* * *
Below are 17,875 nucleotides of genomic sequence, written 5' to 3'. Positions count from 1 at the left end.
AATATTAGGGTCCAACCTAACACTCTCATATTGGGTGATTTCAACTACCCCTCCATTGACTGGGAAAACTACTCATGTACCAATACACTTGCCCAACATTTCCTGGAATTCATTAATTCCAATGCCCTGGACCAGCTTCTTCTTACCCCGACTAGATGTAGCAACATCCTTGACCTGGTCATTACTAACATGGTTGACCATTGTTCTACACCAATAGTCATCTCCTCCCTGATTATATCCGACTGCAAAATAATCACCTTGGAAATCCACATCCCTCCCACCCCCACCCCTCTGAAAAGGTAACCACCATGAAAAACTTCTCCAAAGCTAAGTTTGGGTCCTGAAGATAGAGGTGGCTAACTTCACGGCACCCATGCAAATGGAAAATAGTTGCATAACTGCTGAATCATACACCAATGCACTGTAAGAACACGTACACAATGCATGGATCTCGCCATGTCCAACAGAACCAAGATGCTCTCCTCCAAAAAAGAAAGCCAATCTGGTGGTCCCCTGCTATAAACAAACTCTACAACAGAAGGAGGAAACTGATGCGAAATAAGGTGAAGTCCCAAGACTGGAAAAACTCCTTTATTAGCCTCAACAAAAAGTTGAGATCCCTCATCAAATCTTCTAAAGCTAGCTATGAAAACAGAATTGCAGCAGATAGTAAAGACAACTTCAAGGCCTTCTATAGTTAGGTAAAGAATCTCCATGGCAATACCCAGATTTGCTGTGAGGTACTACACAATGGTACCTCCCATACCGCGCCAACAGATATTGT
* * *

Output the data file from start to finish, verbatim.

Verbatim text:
Below are 17,875 nucleotides of genomic sequence, written 5' to 3'. Positions count from 1 at the left end.
AATATTAGGGTCCAACCTAACACTCTCATATTGGGTGATTTCAACTACCCCTCCATTGACTGGGAAAACTACTCATGTACCAATACACTTGCCCAACATTTCCTGGAATTCATTAATTCCAATGCCCTGGACCAGCTTCTTCTTACCCCGACTAGATGTAGCAACATCCTTGACCTGGTCATTACTAACATGGTTGACCATTGTTCTACACCAATAGTCATCTCCTCCCTGATTATATCCGACTGCAAAATAATCACCTTGGAAATCCACATCCCTCCCACCCCCACCCCTCTGAAAAGGTAACCACCATGAAAAACTTCTCCAAAGCTAAGTTTGGGTCCTGAAGATAGAGGTGGCTAACTTCACGGCACCCATGCAAATGGAAAATAGTTGCATAACTGCTGAATCATACACCAATGCACTGTAAGAACACGTACACAATGCATGGATCTCGCCATGTCCAACAGAACCAAGATGCTCTCCTCCAAAAAAGAAAGCCAATCTGGTGGTCCCCTGCTATAAACAAACTCTACAACAGAAGGAGGAAACTGATGCGAAATAAGGTGAAGTCCCAAGACTGGAAAAACTCCTTTATTAGCCTCAACAAAAAGTTGAGATCCCTCATCAAATCTTCTAAAGCTAGCTATGAAAACAGAATTGCAGCAGATAGTAAAGACAACTTCAAGGCCTTCTATAGTTAGGTAAAGAATCTCCATGGCAATACCCAGATTTGCTGTGAGGTACTACACAATGGTACCTCCCATACCGCGCCAACAGATATTGT